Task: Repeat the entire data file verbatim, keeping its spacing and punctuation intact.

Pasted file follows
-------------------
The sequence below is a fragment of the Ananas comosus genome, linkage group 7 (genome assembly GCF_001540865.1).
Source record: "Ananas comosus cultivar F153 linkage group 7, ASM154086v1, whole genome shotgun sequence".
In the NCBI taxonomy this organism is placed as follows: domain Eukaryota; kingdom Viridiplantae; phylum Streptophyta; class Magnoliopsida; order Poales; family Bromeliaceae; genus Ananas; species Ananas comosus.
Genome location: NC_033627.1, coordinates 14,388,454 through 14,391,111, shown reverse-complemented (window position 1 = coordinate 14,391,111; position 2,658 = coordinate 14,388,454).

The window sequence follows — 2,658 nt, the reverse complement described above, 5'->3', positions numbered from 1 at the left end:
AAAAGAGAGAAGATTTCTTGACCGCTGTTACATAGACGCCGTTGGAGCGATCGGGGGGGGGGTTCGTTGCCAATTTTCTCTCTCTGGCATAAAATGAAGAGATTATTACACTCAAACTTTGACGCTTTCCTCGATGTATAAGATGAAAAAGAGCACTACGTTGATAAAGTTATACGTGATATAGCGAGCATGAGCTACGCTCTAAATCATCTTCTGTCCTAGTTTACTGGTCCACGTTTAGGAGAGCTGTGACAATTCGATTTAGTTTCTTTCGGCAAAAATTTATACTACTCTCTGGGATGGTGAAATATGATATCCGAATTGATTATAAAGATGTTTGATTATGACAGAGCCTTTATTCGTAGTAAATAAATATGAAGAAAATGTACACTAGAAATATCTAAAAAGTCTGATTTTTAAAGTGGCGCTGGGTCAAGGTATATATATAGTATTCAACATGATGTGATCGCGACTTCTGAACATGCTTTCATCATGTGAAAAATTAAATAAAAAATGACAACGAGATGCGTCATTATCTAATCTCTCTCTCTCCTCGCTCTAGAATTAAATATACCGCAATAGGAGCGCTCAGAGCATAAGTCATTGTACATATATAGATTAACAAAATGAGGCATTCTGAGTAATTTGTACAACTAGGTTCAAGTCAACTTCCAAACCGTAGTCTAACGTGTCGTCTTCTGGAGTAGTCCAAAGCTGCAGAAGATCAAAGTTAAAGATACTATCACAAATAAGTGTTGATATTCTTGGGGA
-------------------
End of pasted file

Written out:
The sequence below is a fragment of the Ananas comosus genome, linkage group 7 (genome assembly GCF_001540865.1).
Source record: "Ananas comosus cultivar F153 linkage group 7, ASM154086v1, whole genome shotgun sequence".
In the NCBI taxonomy this organism is placed as follows: domain Eukaryota; kingdom Viridiplantae; phylum Streptophyta; class Magnoliopsida; order Poales; family Bromeliaceae; genus Ananas; species Ananas comosus.
Genome location: NC_033627.1, coordinates 14,388,454 through 14,391,111, shown reverse-complemented (window position 1 = coordinate 14,391,111; position 2,658 = coordinate 14,388,454).

The window sequence follows — 2,658 nt, the reverse complement described above, 5'->3', positions numbered from 1 at the left end:
AAAAGAGAGAAGATTTCTTGACCGCTGTTACATAGACGCCGTTGGAGCGATCGGGGGGGGGGTTCGTTGCCAATTTTCTCTCTCTGGCATAAAATGAAGAGATTATTACACTCAAACTTTGACGCTTTCCTCGATGTATAAGATGAAAAAGAGCACTACGTTGATAAAGTTATACGTGATATAGCGAGCATGAGCTACGCTCTAAATCATCTTCTGTCCTAGTTTACTGGTCCACGTTTAGGAGAGCTGTGACAATTCGATTTAGTTTCTTTCGGCAAAAATTTATACTACTCTCTGGGATGGTGAAATATGATATCCGAATTGATTATAAAGATGTTTGATTATGACAGAGCCTTTATTCGTAGTAAATAAATATGAAGAAAATGTACACTAGAAATATCTAAAAAGTCTGATTTTTAAAGTGGCGCTGGGTCAAGGTATATATATAGTATTCAACATGATGTGATCGCGACTTCTGAACATGCTTTCATCATGTGAAAAATTAAATAAAAAATGACAACGAGATGCGTCATTATCTAATCTCTCTCTCTCCTCGCTCTAGAATTAAATATACCGCAATAGGAGCGCTCAGAGCATAAGTCATTGTACATATATAGATTAACAAAATGAGGCATTCTGAGTAATTTGTACAACTAGGTTCAAGTCAACTTCCAAACCGTAGTCTAACGTGTCGTCTTCTGGAGTAGTCCAAAGCTGCAGAAGATCAAAGTTAAAGATACTATCACAAATAAGTGTTGATATTCTTGGGGA